There is a long history in this country of worker and farmer struggles. The Populists who rose from the Farmers Alliances in the 1890s were the leading proponents of social justice causes, such as women's suffrage, eight-hour work days, child labor laws, trust busting and the right to organize. They also opposed expansionist and imperialist foreign policy. Mark Twain was vice president of the Anti-Imperialist League. The Populists a century ago elected 147 members to the U.S. Congress and controlled 17 state legislatures. These Populists recognized the impossibility of political democracy without economic democracy.

Unfortunately in recent years there has been a failure on the part of the victims (workers who receive low wages, farmers who receive low prices and consumers who are charged high prices) to organize against their common corporate enemy.

Jesse Jackson's campaigns in 1984 and '88 are instructive. He reached out to farmers even though not many farmers were reaching out to him. He came to view the farm crisis as another problem of inequality. He put the farm problem on the national agenda. This opened the gate for him to then talk about a progressive agenda to rural people. This changed the view of many rural people as to who their coalition partners should be. It temporarily slowed the lunge to the political right in rural areas that already was underway.

Jackson ran strong and won many rural counties in the 1988 Democratic primary. His role in the farm and rural crisis changed the direction of the farm movement at the time and made it into a more constructive force. If the Rainbow Coalition would have gone on to organize Rainbow groups in each precinct and county from this core, we might have a different country and rural community today. Instead, we have a vacuum filled by right-wing demagogues such as Pat Buchanan, not a progressive vision and hope.

One of the best-kept secrets in this country has been the massive opposition to GATT by rural people worldwide. In places as diverse as India and Western Europe, demonstrations by hundreds of thousands of largely rural people occurred over several years. The rural opposition to GATT and NAFTA in this country also has been strong but unrecognized.

(Although many progressives appear to have given up on rural people, it was a pleasant jolt to have the Zapatista peasants come out of the mountains of southern Mexico with fire in their belly for social change, opposing an international issue like NAFTA and calling for land reform - one of the most important needs in almost every country in the world.)

Disastrous agricultural policies will not be turned around by a few brave souls isolated from the larger social justice movements. It will take more of what Manning Marable advocated for African Americans: "The promised land of full equality and economic equity can be achieved, but only in concert with other groups of the oppressed." Farmers belong to this army of the oppressed.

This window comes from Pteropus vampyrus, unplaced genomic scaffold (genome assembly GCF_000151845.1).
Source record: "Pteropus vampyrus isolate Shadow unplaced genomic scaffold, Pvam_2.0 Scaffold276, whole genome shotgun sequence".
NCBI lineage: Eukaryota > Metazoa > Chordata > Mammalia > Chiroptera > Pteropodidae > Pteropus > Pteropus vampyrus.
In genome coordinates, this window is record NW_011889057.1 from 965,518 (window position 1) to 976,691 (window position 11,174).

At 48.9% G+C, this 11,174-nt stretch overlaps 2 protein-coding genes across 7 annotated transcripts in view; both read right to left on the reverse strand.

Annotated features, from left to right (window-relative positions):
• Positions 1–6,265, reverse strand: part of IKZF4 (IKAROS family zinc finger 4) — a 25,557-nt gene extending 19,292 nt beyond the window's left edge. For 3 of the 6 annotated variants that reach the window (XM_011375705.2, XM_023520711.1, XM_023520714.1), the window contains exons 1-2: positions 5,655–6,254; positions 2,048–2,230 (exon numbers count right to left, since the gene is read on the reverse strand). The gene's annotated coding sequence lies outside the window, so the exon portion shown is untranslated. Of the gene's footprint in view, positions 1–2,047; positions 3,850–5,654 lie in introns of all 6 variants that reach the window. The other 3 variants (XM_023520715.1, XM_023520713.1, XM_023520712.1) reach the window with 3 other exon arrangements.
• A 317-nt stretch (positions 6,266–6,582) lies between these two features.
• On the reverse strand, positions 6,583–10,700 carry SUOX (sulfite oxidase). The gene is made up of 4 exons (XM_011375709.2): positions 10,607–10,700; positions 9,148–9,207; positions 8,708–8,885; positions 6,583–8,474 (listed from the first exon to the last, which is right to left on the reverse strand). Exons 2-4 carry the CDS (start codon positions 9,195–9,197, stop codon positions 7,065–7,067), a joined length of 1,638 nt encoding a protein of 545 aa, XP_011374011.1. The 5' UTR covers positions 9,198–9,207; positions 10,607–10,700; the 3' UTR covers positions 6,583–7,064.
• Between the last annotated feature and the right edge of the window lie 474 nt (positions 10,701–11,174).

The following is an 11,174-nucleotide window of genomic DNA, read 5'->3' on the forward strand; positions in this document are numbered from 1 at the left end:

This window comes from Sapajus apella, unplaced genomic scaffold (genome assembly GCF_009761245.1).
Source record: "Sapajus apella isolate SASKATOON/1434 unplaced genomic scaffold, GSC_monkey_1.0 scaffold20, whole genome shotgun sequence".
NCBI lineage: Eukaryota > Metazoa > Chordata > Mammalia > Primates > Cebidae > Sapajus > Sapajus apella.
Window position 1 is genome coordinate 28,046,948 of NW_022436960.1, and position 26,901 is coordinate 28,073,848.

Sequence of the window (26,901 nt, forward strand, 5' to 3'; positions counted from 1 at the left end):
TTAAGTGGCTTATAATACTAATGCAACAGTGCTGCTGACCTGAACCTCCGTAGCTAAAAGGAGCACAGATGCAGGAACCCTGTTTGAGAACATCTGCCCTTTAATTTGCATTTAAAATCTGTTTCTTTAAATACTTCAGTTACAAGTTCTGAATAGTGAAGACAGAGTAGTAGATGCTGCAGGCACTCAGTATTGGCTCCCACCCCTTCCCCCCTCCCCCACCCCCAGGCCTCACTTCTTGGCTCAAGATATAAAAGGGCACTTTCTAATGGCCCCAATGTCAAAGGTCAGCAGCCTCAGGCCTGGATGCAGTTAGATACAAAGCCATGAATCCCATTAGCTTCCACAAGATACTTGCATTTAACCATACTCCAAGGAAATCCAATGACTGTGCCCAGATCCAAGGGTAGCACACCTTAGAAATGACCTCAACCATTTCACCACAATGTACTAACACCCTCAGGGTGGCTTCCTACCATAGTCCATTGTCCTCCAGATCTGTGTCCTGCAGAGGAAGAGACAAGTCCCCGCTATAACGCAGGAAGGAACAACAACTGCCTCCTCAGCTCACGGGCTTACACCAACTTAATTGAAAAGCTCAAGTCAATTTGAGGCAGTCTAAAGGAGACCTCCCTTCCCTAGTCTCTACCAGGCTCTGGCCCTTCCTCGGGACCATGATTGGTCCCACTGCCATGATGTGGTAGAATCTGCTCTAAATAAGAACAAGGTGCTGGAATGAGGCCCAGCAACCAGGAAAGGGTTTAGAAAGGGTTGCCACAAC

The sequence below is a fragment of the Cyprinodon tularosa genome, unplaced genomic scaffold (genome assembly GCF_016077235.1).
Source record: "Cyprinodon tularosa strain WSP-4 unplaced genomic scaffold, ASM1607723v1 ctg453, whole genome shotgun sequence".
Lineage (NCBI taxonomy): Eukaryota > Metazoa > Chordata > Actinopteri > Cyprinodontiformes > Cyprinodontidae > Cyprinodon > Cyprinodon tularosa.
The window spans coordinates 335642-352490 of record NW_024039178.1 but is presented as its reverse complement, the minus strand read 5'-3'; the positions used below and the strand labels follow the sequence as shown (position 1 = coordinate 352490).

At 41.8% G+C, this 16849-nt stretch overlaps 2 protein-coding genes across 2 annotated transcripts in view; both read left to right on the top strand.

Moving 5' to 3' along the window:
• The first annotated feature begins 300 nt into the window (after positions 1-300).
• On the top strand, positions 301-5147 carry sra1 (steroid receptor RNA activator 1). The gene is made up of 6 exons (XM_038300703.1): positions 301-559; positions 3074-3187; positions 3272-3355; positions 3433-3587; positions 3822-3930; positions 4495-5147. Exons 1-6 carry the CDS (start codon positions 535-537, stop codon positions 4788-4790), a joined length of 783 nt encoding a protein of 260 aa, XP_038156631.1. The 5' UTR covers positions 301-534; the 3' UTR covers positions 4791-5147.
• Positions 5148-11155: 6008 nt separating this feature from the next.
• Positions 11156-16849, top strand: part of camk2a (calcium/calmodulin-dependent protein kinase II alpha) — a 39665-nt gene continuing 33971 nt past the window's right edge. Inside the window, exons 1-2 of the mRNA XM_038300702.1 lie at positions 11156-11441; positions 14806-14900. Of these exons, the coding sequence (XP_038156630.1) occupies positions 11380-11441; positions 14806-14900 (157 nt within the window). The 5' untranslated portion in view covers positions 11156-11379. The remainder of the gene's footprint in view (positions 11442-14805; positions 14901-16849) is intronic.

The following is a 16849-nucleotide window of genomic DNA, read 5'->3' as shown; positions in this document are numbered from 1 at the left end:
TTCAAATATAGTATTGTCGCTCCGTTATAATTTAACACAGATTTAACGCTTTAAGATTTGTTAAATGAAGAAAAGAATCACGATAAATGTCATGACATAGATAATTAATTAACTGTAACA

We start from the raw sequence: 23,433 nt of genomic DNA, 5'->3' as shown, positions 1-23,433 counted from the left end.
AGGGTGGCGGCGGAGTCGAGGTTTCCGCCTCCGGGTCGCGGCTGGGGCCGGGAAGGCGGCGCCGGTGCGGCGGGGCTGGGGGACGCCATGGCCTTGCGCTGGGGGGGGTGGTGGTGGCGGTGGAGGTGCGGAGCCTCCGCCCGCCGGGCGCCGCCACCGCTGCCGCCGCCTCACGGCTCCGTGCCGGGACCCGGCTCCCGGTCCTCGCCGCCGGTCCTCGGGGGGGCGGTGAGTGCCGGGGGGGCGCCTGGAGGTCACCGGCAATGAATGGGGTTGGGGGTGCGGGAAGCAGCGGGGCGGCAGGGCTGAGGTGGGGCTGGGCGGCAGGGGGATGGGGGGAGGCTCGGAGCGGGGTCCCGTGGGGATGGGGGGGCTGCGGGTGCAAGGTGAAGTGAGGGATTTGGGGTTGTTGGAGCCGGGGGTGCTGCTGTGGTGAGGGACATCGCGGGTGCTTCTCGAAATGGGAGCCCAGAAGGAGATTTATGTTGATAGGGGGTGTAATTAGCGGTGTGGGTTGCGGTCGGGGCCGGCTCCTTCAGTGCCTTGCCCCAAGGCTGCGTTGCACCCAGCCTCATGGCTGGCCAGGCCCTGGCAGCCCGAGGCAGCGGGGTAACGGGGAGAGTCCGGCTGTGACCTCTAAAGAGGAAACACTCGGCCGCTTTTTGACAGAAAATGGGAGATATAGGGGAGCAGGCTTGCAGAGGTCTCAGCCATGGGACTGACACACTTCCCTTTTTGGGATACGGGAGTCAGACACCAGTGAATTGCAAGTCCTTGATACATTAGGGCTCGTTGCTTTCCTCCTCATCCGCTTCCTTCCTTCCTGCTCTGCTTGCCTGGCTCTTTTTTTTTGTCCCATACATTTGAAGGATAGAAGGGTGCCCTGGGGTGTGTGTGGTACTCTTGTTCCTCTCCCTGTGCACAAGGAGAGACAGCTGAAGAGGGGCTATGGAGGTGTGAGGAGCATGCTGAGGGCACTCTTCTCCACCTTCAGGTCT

Progressive activists must become more aware of how agriculture fits into the their struggles for social justice. Not often is agriculture incorporated into the roll call of social justice issues, the list of topics at conferences on social justice issues, or as a part of the thinking and analysis of the progressive community.

Although the ranks of progressive farm and rural people have been greatly depleted, as have other movements, farm and rural people do not represent a hopeless cause by any means.

Choosing coalition partners is an important step for the progressive movement. If we are to achieve equity, the farm and rural crisis is an issue we can afford to leave off the agenda. After all, rural and urban progressives have much to learn and gain from each other as we begin again from square one to organize. We must gear our thinking toward building a movement that thinks globally and acts locally for the long haul with the goal of justice.

Those who hold power cannot and will not extricate themselves from their own folly. That must be done by organized people demanding justice. We must organize, the people's way to learn, teach and change history.

Merle Hansen, a farmer from Newman Grove, Neb., is president emeritus of the North American Farm Alliance and a longtime advocate for family farms.

Nota Bene

"Justice should be the only goal of any government or people." Thomas Jefferson.

"Never doubt that a small group of thoughtful, committed citizens can change the world. Indeed, it's the only thing that ever has " Margaret Mead

"Agriculture without political knowledge cannot expect justice or retain liberty." John Taylor, a friend of Jefferson

"We have always known that heedless self-interest was bad morals; we know now that it is bad economics," Franklin D. Roosevelt

"We can have democracy in this country or we can have great wealth concentrated in the hands of a few, but we cannot have both." Louis Brandeis, U.S. Supreme Court Justice, October 17, 1941

"The only real struggle in the history of the world ... is between the vested interest and social justice." Arnold Toynbee, historian

"Don't mourn, organize," Joe Hill

"The limit of tyrants are prescribed by the endurance of those whom they oppress." Frederick Douglass